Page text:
In 2018, Wessex Archaeology was commissioned by the National Grid to perform archaeological works ahead of the construction of the Interconnexion France-Angleterre 2 (IFA-2), an interconnector cable to transmit electricity between France and the UK.

The discovery of a rare, extinct aircraft called a Fairey Barracuda, provided the opportunity to create an exciting recovery project with IFA2, James Fisher Marine and the Fleet Air Arm Museum (FAAM). It has generated significant interest and has been donated to the FAAM to contribute to their jigsaw project, rebuilding a complete Fairey Barracuda from the remains of this and other aircraft.


The discovery of the wreck

During survey work to clear potential unexploded ordnance and boulders, our team on site identified the wreckage as a target for investigation through our geophysical data.

The diver survey described the site as large metal debris, and further survey work revealed that the wreckage was an aircraft in need of further archaeological investigation.

Due to its location in the narrowest part of the cable corridor, a licence under the Protection of Military Remains Act 1986 was applied for and granted for its excavation.

A predisturbance survey was carried out by our dive team with the aim of providing enough information to be able to formulate a plan for the recovery of the plane, with advice from FAAM. We found that the remains on the seabed included the remains of the cockpit, starboard and port wings, and the remains of the propeller (the blades having broken off or been removed). Unfortunately, the aircraft’s tail structure had been lost.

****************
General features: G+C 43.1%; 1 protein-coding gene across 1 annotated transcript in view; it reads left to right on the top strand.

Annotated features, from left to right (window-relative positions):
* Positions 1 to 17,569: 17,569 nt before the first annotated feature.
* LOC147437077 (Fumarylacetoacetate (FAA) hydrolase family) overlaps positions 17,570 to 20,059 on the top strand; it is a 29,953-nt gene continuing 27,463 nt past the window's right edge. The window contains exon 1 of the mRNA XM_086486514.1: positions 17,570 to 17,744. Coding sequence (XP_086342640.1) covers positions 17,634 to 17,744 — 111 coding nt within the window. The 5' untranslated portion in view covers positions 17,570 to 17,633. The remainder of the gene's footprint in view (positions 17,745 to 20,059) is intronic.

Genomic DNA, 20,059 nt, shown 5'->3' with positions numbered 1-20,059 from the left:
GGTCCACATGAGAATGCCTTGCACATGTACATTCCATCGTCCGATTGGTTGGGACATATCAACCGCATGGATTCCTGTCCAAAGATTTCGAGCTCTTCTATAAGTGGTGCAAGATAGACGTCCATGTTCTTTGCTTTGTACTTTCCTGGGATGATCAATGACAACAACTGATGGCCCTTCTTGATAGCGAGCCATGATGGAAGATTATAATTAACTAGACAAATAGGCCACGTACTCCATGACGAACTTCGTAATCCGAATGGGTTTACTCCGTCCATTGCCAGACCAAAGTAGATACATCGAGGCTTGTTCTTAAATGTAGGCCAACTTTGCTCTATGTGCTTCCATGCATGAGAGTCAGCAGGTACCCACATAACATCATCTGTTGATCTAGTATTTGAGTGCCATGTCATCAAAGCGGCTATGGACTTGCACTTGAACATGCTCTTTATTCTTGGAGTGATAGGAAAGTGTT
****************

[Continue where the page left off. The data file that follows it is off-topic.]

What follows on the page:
Surveying underwater footage of the wreck site Divers entering the water at the Fairey Barracuda site

A rare aircraft

With help from the team at the FAAM, the aircraft type was recognised as a Mk II Fairey Barracuda, a WWII era torpedo/dive bomber operated by the Fleet Air Arm of the type used in the raids on the German Battleship Tirpitz.

The three-seater plane, part of 810 squadron Fleet Air Arm, based at Lee-On-Solent is believed to have got into difficulty shortly after taking off for a test and training flight, with just the pilot onboard, before crashing 500m from the coast into shallow water of the Solent. From examining the wreckage, we know that he was travelling at almost stalling speed when he hit the waves, so he must have pulled off a very gentle emergency landing. The plane's pilot managed to escape the crash, and the excavation yielded some fantastic artefacts, including a boot.

The wreckage is the most complete one to have ever been found and the there are no complete examples of its kind anywhere in the world.

Flying boot fragments Flying boot fragments Flying boot fragments

Recovery of the plane

After careful planning, work began in May 2019 to recover the wreckage. Alongside professional salvors James Fisher Marine and the FAAM, our team was deployed with the recovery dive team to record the site on the seabed before and after excavation, and assess material recovered from the lifts.